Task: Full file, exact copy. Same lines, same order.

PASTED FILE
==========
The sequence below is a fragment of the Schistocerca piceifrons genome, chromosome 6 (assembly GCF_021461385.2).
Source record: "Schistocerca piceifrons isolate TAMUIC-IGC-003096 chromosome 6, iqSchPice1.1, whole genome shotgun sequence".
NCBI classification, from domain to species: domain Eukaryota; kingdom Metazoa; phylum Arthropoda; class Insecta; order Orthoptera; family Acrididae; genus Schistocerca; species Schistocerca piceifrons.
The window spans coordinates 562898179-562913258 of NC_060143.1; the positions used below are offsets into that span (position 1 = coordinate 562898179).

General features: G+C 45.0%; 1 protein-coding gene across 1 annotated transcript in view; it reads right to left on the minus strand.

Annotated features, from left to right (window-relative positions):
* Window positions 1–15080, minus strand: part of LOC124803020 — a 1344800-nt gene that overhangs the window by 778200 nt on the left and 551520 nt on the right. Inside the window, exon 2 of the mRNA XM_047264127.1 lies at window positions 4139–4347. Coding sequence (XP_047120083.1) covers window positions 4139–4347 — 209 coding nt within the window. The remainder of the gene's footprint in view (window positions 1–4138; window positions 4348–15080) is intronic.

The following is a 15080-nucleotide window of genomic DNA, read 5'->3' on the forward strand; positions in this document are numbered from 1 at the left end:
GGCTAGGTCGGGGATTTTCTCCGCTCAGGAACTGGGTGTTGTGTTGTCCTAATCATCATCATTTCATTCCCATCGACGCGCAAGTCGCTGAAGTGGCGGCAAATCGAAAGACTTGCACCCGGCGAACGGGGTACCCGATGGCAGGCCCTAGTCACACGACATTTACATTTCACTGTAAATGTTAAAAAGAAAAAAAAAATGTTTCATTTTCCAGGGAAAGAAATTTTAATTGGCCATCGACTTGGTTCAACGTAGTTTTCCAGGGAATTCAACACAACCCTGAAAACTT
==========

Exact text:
The sequence below is a fragment of the Schistocerca piceifrons genome, chromosome 6 (assembly GCF_021461385.2).
Source record: "Schistocerca piceifrons isolate TAMUIC-IGC-003096 chromosome 6, iqSchPice1.1, whole genome shotgun sequence".
NCBI classification, from domain to species: domain Eukaryota; kingdom Metazoa; phylum Arthropoda; class Insecta; order Orthoptera; family Acrididae; genus Schistocerca; species Schistocerca piceifrons.
The window spans coordinates 562898179-562913258 of NC_060143.1; the positions used below are offsets into that span (position 1 = coordinate 562898179).

General features: G+C 45.0%; 1 protein-coding gene across 1 annotated transcript in view; it reads right to left on the minus strand.

Annotated features, from left to right (window-relative positions):
* Window positions 1–15080, minus strand: part of LOC124803020 — a 1344800-nt gene that overhangs the window by 778200 nt on the left and 551520 nt on the right. Inside the window, exon 2 of the mRNA XM_047264127.1 lies at window positions 4139–4347. Coding sequence (XP_047120083.1) covers window positions 4139–4347 — 209 coding nt within the window. The remainder of the gene's footprint in view (window positions 1–4138; window positions 4348–15080) is intronic.

The following is a 15080-nucleotide window of genomic DNA, read 5'->3' on the forward strand; positions in this document are numbered from 1 at the left end:
GGCTAGGTCGGGGATTTTCTCCGCTCAGGAACTGGGTGTTGTGTTGTCCTAATCATCATCATTTCATTCCCATCGACGCGCAAGTCGCTGAAGTGGCGGCAAATCGAAAGACTTGCACCCGGCGAACGGGGTACCCGATGGCAGGCCCTAGTCACACGACATTTACATTTCACTGTAAATGTTAAAAAGAAAAAAAAAATGTTTCATTTTCCAGGGAAAGAAATTTTAATTGGCCATCGACTTGGTTCAACGTAGTTTTCCAGGGAATTCAACACAACCCTGAAAACTT